Where: The BEST place to enjoy this is at Lau Pa Sat – an iconic, heritage food court situated at the heart of the business district. Every evening, after sundown, one road adjoining the hawker centre is cordoned off to traffic and this becomes an open-air satay feast. Wash this down with a few pints of local Tiger beer. The quintessential Singapore experience.

Singapore food
Chicken satay at Lau Pa Sat

2. Kaya Toast – This is considered to be a breakfast staple of Singapore. Many visitors don’t know what it is and it is said to be an acquired taste. Whatever it is, I seem to have acquired quite a taste for it. The main ingredient of kaya toast is the coconut jam, served, as you would expect, on buttered toast. This delicacy was created by the Hainanese people, who worked on British ships as kitchen hands. The replaced the breakfast jams consumed by the British with their native coconut jam. You can ask for a version without butter, but that’s no fun. It is a perfect mid-morning or mid-afternoon snack.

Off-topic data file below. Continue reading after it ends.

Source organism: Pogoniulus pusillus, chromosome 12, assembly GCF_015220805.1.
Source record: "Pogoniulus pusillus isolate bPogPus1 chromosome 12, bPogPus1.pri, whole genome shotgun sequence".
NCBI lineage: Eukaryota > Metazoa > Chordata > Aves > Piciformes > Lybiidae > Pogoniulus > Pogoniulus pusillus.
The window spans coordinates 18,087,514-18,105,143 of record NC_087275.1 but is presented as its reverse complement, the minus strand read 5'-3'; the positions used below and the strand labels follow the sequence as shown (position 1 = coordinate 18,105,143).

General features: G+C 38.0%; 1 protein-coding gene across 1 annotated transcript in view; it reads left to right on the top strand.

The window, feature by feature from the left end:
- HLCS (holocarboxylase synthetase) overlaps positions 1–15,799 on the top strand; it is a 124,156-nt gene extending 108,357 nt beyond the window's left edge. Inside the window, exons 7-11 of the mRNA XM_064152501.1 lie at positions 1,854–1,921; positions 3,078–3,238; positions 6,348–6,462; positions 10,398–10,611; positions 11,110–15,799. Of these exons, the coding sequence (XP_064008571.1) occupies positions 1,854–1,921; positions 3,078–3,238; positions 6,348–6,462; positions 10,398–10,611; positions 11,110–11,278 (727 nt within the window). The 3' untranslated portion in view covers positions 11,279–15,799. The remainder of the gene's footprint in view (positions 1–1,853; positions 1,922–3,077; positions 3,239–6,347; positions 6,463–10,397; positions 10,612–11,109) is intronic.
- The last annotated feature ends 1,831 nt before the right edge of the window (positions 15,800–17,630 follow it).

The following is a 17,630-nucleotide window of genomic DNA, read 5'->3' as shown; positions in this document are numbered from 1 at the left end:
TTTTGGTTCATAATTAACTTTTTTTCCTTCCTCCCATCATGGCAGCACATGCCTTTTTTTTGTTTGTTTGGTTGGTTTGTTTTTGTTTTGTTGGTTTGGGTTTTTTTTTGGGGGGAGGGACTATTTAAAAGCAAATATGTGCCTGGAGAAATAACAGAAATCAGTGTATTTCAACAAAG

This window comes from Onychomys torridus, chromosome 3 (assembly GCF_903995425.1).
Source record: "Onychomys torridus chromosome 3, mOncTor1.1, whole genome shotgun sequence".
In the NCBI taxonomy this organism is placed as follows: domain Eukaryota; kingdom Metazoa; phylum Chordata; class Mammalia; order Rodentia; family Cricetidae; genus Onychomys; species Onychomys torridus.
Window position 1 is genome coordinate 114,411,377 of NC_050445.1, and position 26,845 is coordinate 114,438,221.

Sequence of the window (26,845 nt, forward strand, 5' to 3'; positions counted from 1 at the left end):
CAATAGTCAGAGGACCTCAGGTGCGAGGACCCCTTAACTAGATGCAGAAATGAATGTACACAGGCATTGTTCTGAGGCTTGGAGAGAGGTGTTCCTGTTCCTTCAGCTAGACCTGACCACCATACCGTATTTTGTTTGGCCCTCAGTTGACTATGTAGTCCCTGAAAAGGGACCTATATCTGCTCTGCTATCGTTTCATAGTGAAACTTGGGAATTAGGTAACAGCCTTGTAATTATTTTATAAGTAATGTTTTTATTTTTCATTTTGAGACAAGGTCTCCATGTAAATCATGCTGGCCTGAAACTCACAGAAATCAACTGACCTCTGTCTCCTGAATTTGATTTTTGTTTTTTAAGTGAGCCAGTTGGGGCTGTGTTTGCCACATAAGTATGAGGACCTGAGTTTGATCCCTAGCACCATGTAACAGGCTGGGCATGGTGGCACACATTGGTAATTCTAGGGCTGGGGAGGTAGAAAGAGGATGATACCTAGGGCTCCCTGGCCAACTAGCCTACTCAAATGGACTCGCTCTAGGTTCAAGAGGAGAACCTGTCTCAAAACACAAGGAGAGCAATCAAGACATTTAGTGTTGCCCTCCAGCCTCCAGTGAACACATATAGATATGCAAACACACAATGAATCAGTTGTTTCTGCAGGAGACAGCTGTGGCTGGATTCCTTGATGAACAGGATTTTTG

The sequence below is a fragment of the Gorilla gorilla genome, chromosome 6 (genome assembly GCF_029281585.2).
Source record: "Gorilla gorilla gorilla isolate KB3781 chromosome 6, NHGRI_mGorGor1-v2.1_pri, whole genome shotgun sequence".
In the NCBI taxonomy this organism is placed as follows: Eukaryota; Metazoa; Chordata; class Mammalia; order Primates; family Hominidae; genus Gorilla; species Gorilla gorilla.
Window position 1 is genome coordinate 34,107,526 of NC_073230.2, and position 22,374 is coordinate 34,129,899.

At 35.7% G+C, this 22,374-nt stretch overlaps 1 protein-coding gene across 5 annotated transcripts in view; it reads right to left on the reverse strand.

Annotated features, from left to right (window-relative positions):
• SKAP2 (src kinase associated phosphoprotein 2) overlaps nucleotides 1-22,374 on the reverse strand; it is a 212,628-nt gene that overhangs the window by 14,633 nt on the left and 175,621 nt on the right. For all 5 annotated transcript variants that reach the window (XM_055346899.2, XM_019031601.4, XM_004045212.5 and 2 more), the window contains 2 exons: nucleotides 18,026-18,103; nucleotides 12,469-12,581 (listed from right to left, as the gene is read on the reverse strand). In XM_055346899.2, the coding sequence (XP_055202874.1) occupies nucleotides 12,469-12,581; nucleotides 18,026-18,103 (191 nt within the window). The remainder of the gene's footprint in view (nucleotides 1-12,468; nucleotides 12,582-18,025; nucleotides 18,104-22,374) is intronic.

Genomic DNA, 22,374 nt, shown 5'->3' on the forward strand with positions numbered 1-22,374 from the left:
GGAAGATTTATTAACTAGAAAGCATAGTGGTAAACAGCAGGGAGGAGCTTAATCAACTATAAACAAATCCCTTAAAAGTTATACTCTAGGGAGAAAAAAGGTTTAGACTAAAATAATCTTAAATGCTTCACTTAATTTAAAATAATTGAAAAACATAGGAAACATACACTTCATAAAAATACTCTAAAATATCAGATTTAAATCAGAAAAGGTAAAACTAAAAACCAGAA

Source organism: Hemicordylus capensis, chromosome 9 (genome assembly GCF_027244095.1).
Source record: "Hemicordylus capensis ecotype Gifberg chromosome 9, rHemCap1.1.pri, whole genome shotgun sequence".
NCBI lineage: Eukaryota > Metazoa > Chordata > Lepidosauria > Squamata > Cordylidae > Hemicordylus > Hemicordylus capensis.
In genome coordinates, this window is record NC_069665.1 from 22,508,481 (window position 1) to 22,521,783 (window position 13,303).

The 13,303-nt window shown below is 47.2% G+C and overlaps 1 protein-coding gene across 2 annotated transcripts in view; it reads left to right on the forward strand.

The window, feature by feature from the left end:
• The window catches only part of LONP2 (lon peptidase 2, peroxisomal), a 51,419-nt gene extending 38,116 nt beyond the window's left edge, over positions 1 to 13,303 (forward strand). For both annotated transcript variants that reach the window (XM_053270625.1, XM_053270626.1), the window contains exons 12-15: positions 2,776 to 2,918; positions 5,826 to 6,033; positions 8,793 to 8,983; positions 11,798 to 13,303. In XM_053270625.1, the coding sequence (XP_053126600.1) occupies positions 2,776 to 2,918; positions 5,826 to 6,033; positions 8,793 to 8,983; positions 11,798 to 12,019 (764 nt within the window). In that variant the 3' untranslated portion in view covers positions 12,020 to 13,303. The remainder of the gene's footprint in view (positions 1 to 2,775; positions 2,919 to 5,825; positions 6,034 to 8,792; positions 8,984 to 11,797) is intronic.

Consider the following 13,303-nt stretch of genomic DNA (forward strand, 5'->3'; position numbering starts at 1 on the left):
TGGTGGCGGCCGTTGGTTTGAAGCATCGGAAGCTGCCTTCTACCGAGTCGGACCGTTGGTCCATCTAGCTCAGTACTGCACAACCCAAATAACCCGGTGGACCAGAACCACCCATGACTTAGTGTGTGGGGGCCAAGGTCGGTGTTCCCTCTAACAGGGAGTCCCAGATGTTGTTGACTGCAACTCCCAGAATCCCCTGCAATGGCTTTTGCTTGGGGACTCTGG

Where: Toast Box is a chain of coffee shops across Singapore, literally at every corner. While there are tons of local places that serve great kaya toast, I seem to think that Toast Box is the easiest and most visible option, which always serves a good kaya toast.

Singapore food
Buttery kaya toast – A perfect Singaporean breakfast